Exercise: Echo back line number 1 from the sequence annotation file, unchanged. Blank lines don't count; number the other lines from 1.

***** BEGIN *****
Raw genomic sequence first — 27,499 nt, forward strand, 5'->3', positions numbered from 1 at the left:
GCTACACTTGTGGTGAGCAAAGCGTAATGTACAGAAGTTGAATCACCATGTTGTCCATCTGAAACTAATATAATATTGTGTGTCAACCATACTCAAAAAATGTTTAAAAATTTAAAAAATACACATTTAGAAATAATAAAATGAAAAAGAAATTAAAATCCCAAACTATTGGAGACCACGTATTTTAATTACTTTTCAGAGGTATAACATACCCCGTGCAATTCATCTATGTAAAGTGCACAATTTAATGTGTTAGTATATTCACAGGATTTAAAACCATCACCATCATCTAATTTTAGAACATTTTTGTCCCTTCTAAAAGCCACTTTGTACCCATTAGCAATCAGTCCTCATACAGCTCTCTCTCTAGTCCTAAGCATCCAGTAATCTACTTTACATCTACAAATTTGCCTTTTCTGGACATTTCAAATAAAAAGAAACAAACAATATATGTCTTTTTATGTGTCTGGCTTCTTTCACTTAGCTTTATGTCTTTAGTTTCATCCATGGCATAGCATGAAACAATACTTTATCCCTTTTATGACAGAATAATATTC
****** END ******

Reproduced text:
Raw genomic sequence first — 27,499 nt, forward strand, 5'->3', positions numbered from 1 at the left: